INDIAN RIVER COUNTY — The beach renourishment project slated to place tons of sand on the 6.6-mile tract of shoreline from Treasure Shores Park to John’s Island has been called “the gift that keeps on giving” because, as soon as the Board of County Commissioners has nailed down a big decision, something else pops up.
This morning, they will deal with the latest surprise: the discovery of a near-shore reef close to the beach environmental officials don’t want impacted. Since commissioners awarded the $7 million project to Fort Pierce-based Ranger Construction in September, county coastal engineering staff and consultants from Coastal Tech have been modifying environmental permit applications to accomodate sand from upland sand mines. The original design of the project was based on pumped-in off-shore sand, which is of a different size and shows different characteristics once on the beach.
Engineers conducted a variety of complex tests and model runs to determine when and where the sand would wash away, based on normal, expected tidal and meteorological conditions. Then they redesigned the project to account for the results of the models and revealed the results last week.
Once the results were in, the reconfigured project would reduce the amount of sand that could be placed on the beach by 26.9 percent. The adjustments are necessary to protect a limestone ridge which sits 100 to 400 feet offshore from being covered up by sand washing back into the ocean.
In some parts of the beach that are highly eroded, such as the Sea Oaks area, sand volume would have to be reduced by 68 percent because this near-shore reef is closer to the beach than in other places.
This major change may be unacceptable to commissioners, who have the option of awarding the contract to Great Lakes Dredging to pump in sand from just off-shore near the Indian River-St. Lucie county line. Should they make that choice, the volume of sand would be able to place the entire 472,000 cubic yards of sand in the original design.
All along, since February when the topic first came up about including upland sand in the process, commissioners were told that it was unclear how upland sand would perform on the beaches, but economic concerns of keeping jobs and contract dollars local won out over environmental concerns at the time. Indian River County is breaking new ground by attempting to complete a large-scale beach renourishment project with upland sand, so Coastal Resources Manager Jonathan Gorham said there was no way to know or even predict how the model runs would come out.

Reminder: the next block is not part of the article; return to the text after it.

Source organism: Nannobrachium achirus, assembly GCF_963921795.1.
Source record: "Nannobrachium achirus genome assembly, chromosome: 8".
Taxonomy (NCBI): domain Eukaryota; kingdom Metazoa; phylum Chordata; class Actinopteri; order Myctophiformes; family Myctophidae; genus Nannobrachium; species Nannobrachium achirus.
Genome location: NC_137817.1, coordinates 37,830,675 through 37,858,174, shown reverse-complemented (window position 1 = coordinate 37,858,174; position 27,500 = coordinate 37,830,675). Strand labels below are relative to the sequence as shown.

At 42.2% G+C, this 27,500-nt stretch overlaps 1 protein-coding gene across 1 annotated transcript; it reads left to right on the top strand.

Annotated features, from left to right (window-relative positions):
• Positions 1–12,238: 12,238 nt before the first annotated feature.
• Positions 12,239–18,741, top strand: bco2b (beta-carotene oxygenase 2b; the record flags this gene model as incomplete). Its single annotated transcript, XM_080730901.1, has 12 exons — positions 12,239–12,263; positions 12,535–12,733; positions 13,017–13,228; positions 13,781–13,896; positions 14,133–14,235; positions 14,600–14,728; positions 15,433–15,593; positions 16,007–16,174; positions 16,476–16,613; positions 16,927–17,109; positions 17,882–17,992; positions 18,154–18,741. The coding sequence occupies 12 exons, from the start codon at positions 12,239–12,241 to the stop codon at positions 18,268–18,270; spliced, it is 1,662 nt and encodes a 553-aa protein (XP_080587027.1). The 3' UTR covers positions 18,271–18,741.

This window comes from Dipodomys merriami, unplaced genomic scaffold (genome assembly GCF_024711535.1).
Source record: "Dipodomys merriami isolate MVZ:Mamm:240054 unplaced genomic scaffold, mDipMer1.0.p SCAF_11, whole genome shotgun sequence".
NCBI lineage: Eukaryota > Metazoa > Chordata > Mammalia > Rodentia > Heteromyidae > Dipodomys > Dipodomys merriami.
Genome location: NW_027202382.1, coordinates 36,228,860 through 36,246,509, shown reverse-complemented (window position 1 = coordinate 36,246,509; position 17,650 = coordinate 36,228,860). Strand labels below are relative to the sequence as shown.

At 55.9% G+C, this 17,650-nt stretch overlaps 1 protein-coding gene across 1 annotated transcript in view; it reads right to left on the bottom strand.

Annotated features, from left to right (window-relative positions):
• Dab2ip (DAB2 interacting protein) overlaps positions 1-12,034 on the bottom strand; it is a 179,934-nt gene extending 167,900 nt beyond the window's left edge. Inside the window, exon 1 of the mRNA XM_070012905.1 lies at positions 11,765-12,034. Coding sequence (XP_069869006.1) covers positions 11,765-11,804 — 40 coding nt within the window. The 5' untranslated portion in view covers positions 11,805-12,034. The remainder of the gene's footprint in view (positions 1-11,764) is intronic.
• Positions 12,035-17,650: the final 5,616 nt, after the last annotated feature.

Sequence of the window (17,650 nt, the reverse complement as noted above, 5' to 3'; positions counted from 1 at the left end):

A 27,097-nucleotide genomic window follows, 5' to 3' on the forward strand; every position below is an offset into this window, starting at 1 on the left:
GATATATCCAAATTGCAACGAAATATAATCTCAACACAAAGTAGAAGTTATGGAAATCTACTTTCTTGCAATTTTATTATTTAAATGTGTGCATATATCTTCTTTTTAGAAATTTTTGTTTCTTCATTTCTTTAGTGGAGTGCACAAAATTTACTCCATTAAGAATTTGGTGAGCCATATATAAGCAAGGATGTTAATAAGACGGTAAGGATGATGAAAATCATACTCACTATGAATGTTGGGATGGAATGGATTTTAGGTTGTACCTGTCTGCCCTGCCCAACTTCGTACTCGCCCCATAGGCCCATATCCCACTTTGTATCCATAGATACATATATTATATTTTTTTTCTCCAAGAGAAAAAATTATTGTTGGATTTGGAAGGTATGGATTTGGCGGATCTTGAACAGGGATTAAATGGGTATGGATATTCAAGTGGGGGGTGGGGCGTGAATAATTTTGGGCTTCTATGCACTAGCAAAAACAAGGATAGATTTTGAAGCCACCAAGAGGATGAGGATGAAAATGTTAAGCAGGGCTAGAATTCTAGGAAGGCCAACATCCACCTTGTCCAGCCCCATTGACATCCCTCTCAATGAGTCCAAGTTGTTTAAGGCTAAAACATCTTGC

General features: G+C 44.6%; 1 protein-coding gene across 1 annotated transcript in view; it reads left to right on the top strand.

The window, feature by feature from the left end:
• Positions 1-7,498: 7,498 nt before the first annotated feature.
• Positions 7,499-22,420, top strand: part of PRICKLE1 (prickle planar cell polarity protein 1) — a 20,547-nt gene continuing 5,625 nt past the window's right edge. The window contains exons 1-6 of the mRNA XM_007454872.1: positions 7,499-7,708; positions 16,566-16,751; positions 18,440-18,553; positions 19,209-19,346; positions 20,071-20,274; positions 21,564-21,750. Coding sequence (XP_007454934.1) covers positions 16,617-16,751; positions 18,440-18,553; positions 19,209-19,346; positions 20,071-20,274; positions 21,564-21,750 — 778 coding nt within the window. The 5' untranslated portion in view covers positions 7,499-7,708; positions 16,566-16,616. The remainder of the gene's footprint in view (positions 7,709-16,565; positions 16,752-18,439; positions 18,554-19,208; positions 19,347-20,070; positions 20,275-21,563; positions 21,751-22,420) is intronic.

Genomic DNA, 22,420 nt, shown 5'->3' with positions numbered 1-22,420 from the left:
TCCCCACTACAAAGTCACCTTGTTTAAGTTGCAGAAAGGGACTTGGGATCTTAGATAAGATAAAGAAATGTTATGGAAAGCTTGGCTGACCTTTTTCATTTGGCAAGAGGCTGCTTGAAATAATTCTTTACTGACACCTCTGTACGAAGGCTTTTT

Gorham will present all the scientific data to commissioners at this morning’s regular meeting and a decision is expected today. He said all the commissioners have “done their homework” and have been very engaged in the intricate science of this issue since these concerns arose last week.
Meanwhile, barrier island residents and those with interests in tourism are anxious to get sand on the beach as soon as possible. The county has a window of Nov. 1 to May 1 to perform construction on the beach as to not impact sea turtle nesting season.
If all the required permits can be secured, work is expected to commence on or around Jan. 15. Off-shore dredging could be completed in about 45 days as sand is pumped in 24 hours a day. Trucked in sand would be brought in by dumptruck 10 hours per day on weekdays for as long as it takes to transport the 347,000 cubic yards of sand that, under the redesigned project, the county would be allowed to place on the beaches.
The Board of County Commissioners meets at 9 a.m. Tuesday in Building A of the County Administration Complex.
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